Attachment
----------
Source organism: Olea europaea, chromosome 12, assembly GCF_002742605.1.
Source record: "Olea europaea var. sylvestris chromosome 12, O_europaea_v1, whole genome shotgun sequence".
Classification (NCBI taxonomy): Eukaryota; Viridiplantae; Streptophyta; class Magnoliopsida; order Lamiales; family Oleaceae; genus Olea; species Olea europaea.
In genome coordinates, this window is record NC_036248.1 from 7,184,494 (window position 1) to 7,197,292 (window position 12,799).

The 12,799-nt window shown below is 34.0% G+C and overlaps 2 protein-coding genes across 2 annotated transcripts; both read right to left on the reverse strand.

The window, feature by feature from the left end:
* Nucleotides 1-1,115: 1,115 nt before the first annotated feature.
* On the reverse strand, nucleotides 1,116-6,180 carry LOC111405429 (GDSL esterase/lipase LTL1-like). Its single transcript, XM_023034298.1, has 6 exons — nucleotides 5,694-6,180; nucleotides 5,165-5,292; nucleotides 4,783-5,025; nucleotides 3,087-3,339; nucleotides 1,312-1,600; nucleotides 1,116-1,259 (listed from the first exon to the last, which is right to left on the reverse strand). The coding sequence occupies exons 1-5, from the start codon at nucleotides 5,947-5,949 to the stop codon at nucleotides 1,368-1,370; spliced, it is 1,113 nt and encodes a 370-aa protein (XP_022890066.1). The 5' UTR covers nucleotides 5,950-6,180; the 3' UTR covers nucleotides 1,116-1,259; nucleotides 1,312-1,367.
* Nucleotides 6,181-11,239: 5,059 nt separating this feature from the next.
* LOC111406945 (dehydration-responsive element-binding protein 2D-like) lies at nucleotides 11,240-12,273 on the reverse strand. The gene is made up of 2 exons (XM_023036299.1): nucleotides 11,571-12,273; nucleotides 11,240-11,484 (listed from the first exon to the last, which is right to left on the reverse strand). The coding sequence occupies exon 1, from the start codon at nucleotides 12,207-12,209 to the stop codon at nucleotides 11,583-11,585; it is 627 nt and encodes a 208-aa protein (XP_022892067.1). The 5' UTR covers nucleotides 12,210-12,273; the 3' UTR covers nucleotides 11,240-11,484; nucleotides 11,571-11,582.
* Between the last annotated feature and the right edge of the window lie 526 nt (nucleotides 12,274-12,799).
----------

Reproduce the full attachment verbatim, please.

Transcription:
Source organism: Olea europaea, chromosome 12, assembly GCF_002742605.1.
Source record: "Olea europaea var. sylvestris chromosome 12, O_europaea_v1, whole genome shotgun sequence".
Classification (NCBI taxonomy): Eukaryota; Viridiplantae; Streptophyta; class Magnoliopsida; order Lamiales; family Oleaceae; genus Olea; species Olea europaea.
In genome coordinates, this window is record NC_036248.1 from 7,184,494 (window position 1) to 7,197,292 (window position 12,799).

The 12,799-nt window shown below is 34.0% G+C and overlaps 2 protein-coding genes across 2 annotated transcripts; both read right to left on the reverse strand.

The window, feature by feature from the left end:
* Nucleotides 1-1,115: 1,115 nt before the first annotated feature.
* On the reverse strand, nucleotides 1,116-6,180 carry LOC111405429 (GDSL esterase/lipase LTL1-like). Its single transcript, XM_023034298.1, has 6 exons — nucleotides 5,694-6,180; nucleotides 5,165-5,292; nucleotides 4,783-5,025; nucleotides 3,087-3,339; nucleotides 1,312-1,600; nucleotides 1,116-1,259 (listed from the first exon to the last, which is right to left on the reverse strand). The coding sequence occupies exons 1-5, from the start codon at nucleotides 5,947-5,949 to the stop codon at nucleotides 1,368-1,370; spliced, it is 1,113 nt and encodes a 370-aa protein (XP_022890066.1). The 5' UTR covers nucleotides 5,950-6,180; the 3' UTR covers nucleotides 1,116-1,259; nucleotides 1,312-1,367.
* Nucleotides 6,181-11,239: 5,059 nt separating this feature from the next.
* LOC111406945 (dehydration-responsive element-binding protein 2D-like) lies at nucleotides 11,240-12,273 on the reverse strand. The gene is made up of 2 exons (XM_023036299.1): nucleotides 11,571-12,273; nucleotides 11,240-11,484 (listed from the first exon to the last, which is right to left on the reverse strand). The coding sequence occupies exon 1, from the start codon at nucleotides 12,207-12,209 to the stop codon at nucleotides 11,583-11,585; it is 627 nt and encodes a 208-aa protein (XP_022892067.1). The 5' UTR covers nucleotides 12,210-12,273; the 3' UTR covers nucleotides 11,240-11,484; nucleotides 11,571-11,582.
* Between the last annotated feature and the right edge of the window lie 526 nt (nucleotides 12,274-12,799).